What my friend Lillie responded when I asked her about suffering

 When I was considering the idea of suffering and how we overcome the trials in our lives, one of the first people I thought of was my friend Lillie.  She is a young woman who, in my opinion, had a childhood of deep suffering.  She sincerely does not understand what a miracle she is.  However, she epitomizes redemption.  She is beautiful in every way, and a constant source of inspiration for me.   So when I was pondering suffering and overcoming,  she was one of my first friends that I asked about what she considered the causes of suffering, and then what was her life-line when the waves of suffering wash over her.  Her thoughtful response follows:

This is just off the top of my head, but I think of suffering's cause as a direct result of sin and the curse. I don't believe God originally created the world with suffering in mind, though He of course knew before creating it what Jesus would suffer. I believe suffering isn't bad or evil in and of itself. (I'm barely beginning to learn this.) It is a great gift and tool in God's hand--gift, in the sense that it can be a warning, like when a child touches something hot after being told "no," or in the case of [my brother]'s cancer, when he pursued help because of pain. Whether suffering is consequences for one's own choice, someone else's choice, or a natural catastrophe or life experience that seems random to us, it can be very beneficial. Suffering seems to "deepen" some people's spirits, and they are able to help bear other people's burdens and to grow very compassionate and gracious through the suffering--as long as they have a deepening, growing relationship with God. Even some "atheists" who go through much can reach out to many people to do "good things." I'm thinking of an "atheist" that Dave has worked for and tried to speak to about God, who has been quite generous to us. "A lady in our church gave a testimony today; she works at a place called "Options for Women," and she has lost 3 babies, two being 2nd trimester stillborns. She said God doesn't heal us from the pain, but with the pain. Maybe this will sound weird, but before we had even begun to pursue having more children after Kayty (she was a little over a year when we started feeling ready to pursue more) I remember having almost a knowledge-thought-thing that I might have a miscarriage or two in order to be more sympathetic and empathetic to other ladies. That thought didn't sound appealing, but it definitely sounded okay at the time, if that makes sense--I wasn't feeling morbid, just knew somehow that it was probably one of God's purposes for me and that there was I guess "peace" or "rightness" about it, I guess. (Btw, I am still "dying" for Him to let me know if I get to give birth to more. I definitely have human struggles!!) Well, I hope this rough little essay in response to your questions (that I still can't believe you asked ME!!) was of some help to you, even though you already know all of this! :o) "Who His own self bare our sins in His own body on the tree, that we..." was the first verse that came to mind. The Psalms are probably my favorite place to go when I feel pain, from a "bad day" to the death or abuse of a dear one. Suffering of any kind seems to be, I think, not God's first tool, but a frequently effective one, that draws us closer to Him. When He begins to heal us and reveal to us that He is as perfectly good as Scripture says, we can't help but worship and adore Him, and that is the greatest source of joy and ecstasy there is! The grace far outweighs the pain. I didn't like how I grew up, though grateful for the Bible knowledge and some other things, but the Steeses and my best friend with her family and you wonderful Wordens adopting Jim and I were a gift far greater than I'd ever imagined. Psalm 111 is my "9-11" Psalm to call God in emergency or whenever. It doesn't talk about suffering but about how good God is. I also like Isaiah 12 and Psalm 147. "Bearing one another's burdens" also came to mind. Better go. Would love to read your blog(s). And to hear what YOU have to say about it. Much love to you.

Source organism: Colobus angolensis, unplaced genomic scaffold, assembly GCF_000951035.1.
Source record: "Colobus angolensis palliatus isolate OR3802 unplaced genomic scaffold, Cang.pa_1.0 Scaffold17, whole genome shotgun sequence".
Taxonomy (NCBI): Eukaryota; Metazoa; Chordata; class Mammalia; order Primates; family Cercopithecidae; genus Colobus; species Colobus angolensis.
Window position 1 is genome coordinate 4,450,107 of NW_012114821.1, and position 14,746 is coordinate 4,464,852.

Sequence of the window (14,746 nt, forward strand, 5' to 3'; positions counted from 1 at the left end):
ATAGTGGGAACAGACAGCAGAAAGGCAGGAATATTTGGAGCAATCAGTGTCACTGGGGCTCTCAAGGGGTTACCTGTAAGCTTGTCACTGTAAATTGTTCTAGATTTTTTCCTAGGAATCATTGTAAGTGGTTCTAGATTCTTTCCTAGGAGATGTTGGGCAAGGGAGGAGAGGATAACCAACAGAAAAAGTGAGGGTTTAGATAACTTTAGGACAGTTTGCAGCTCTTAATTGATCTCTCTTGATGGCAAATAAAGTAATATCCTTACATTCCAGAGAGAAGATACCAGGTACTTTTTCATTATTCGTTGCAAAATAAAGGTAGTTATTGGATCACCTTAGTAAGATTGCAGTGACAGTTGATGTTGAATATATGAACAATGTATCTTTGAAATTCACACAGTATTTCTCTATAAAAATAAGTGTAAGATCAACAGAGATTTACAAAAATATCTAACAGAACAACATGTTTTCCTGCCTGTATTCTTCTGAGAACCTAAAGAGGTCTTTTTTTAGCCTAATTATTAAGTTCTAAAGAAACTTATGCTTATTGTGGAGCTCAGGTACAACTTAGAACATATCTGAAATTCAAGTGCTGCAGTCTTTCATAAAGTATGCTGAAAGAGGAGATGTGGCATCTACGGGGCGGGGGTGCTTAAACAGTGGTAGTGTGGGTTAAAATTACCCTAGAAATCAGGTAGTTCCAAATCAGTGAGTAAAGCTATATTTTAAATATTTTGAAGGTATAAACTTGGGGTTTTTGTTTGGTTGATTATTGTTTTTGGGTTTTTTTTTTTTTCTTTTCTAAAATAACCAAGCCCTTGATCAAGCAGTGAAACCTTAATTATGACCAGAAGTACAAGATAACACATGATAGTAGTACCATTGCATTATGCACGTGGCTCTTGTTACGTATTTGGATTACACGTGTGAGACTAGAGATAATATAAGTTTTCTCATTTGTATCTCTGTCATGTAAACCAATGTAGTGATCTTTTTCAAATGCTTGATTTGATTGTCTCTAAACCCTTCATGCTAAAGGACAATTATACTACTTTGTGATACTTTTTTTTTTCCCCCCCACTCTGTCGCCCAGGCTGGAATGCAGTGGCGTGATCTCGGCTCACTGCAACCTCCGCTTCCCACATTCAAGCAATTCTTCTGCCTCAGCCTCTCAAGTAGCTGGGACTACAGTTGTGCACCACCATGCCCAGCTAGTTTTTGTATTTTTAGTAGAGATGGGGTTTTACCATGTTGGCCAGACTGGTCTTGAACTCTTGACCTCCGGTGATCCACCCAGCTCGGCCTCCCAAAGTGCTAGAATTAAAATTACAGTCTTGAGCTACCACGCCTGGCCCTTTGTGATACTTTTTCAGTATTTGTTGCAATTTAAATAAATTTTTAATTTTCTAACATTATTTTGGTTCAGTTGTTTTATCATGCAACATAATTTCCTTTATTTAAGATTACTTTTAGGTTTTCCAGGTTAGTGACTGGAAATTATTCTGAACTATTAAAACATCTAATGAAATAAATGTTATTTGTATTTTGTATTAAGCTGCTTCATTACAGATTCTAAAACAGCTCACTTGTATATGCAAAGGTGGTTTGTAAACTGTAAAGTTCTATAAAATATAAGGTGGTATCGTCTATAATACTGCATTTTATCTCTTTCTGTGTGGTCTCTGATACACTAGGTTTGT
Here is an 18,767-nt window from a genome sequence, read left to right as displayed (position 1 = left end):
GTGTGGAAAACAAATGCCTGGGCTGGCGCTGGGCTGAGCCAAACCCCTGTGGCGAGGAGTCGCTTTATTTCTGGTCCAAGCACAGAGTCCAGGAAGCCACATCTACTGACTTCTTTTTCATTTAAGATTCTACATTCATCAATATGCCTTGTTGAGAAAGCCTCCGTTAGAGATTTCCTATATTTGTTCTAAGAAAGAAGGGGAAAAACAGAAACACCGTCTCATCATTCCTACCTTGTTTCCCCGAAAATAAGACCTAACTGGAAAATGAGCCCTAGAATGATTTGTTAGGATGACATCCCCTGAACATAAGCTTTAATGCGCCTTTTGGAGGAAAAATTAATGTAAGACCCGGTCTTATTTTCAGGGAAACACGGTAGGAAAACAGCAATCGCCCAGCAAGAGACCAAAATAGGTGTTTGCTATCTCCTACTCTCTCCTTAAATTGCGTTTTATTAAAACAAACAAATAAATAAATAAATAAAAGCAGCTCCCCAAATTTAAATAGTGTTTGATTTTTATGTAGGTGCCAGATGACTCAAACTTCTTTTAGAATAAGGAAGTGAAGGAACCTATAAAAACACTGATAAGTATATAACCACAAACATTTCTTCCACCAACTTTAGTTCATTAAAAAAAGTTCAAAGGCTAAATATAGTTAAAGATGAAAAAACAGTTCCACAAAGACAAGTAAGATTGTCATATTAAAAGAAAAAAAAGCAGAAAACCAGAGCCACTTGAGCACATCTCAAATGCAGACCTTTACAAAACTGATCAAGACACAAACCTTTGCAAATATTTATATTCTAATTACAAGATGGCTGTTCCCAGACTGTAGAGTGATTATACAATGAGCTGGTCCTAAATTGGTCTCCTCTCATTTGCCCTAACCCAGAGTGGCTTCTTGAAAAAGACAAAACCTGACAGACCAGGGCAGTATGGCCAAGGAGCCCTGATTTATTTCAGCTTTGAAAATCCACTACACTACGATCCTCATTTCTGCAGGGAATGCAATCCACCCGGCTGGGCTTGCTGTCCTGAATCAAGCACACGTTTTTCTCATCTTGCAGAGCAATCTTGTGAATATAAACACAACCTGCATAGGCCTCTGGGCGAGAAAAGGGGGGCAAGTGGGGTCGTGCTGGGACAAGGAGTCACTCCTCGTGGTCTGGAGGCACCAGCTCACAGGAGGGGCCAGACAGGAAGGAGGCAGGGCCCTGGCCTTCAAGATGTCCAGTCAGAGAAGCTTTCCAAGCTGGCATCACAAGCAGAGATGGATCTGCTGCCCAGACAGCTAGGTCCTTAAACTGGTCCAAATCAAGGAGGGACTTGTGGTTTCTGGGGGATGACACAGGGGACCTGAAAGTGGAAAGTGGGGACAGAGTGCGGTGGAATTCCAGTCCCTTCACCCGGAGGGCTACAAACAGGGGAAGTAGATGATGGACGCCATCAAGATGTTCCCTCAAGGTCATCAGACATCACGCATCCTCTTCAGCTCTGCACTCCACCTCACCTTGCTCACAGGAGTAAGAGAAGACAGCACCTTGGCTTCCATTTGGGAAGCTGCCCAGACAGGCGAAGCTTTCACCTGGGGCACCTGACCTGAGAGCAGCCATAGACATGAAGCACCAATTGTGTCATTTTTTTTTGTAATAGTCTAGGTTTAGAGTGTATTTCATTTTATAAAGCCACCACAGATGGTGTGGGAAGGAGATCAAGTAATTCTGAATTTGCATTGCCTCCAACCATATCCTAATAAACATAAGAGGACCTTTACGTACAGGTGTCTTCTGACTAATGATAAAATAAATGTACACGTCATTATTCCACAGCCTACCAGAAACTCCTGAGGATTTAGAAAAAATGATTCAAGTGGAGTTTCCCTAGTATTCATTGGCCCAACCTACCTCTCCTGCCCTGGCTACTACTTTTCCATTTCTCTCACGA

The older we get, the more we realize we have to learn, I guess. I agree with you about His individual-style teaching. I heard someone say once that grace comes in different colors for the different colors of pain or suffering, which is essentially what you were saying, I think. I love how you put things, and I really enjoy conversing with you. You're a great treasure of a friend! Have a felicitous day!

Monday, July 1, 2013

i wonder

is our ability to give generously
on our ability to receive abundance freely?

is our ability to give acceptance
enhanced by our ability to receive acceptance?

does our ability to fearlessly love
 grow out of our ability
to freely receive love?

is our ability to be fruitful
always dependent
on our ability to receive nourishment?

can we give anything
that we haven't received first?